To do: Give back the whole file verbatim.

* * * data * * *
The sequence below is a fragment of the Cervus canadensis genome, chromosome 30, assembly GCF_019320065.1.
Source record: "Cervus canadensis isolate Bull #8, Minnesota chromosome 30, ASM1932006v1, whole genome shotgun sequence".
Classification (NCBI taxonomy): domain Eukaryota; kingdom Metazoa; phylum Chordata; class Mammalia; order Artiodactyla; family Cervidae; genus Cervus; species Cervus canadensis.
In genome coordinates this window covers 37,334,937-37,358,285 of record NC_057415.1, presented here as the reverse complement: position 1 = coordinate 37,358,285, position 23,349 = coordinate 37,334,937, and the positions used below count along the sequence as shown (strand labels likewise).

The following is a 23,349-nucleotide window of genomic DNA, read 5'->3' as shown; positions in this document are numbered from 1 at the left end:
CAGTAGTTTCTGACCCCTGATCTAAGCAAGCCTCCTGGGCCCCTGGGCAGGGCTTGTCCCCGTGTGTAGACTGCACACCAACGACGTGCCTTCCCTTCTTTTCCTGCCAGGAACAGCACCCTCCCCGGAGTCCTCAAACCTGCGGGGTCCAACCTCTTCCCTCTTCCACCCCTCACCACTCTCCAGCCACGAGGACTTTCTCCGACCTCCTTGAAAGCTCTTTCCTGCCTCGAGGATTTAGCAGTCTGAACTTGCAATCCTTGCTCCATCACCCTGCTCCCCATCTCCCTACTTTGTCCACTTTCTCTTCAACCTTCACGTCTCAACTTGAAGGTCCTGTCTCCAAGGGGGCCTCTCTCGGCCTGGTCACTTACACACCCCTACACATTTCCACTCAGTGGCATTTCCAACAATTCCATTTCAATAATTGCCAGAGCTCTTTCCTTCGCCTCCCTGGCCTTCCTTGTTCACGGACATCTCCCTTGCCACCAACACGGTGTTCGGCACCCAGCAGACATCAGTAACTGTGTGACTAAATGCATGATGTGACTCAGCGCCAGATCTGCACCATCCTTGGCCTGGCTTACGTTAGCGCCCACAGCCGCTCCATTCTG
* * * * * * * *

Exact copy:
The sequence below is a fragment of the Cervus canadensis genome, chromosome 30, assembly GCF_019320065.1.
Source record: "Cervus canadensis isolate Bull #8, Minnesota chromosome 30, ASM1932006v1, whole genome shotgun sequence".
Classification (NCBI taxonomy): domain Eukaryota; kingdom Metazoa; phylum Chordata; class Mammalia; order Artiodactyla; family Cervidae; genus Cervus; species Cervus canadensis.
In genome coordinates this window covers 37,334,937-37,358,285 of record NC_057415.1, presented here as the reverse complement: position 1 = coordinate 37,358,285, position 23,349 = coordinate 37,334,937, and the positions used below count along the sequence as shown (strand labels likewise).

The following is a 23,349-nucleotide window of genomic DNA, read 5'->3' as shown; positions in this document are numbered from 1 at the left end:
CAGTAGTTTCTGACCCCTGATCTAAGCAAGCCTCCTGGGCCCCTGGGCAGGGCTTGTCCCCGTGTGTAGACTGCACACCAACGACGTGCCTTCCCTTCTTTTCCTGCCAGGAACAGCACCCTCCCCGGAGTCCTCAAACCTGCGGGGTCCAACCTCTTCCCTCTTCCACCCCTCACCACTCTCCAGCCACGAGGACTTTCTCCGACCTCCTTGAAAGCTCTTTCCTGCCTCGAGGATTTAGCAGTCTGAACTTGCAATCCTTGCTCCATCACCCTGCTCCCCATCTCCCTACTTTGTCCACTTTCTCTTCAACCTTCACGTCTCAACTTGAAGGTCCTGTCTCCAAGGGGGCCTCTCTCGGCCTGGTCACTTACACACCCCTACACATTTCCACTCAGTGGCATTTCCAACAATTCCATTTCAATAATTGCCAGAGCTCTTTCCTTCGCCTCCCTGGCCTTCCTTGTTCACGGACATCTCCCTTGCCACCAACACGGTGTTCGGCACCCAGCAGACATCAGTAACTGTGTGACTAAATGCATGATGTGACTCAGCGCCAGATCTGCACCATCCTTGGCCTGGCTTACGTTAGCGCCCACAGCCGCTCCATTCTG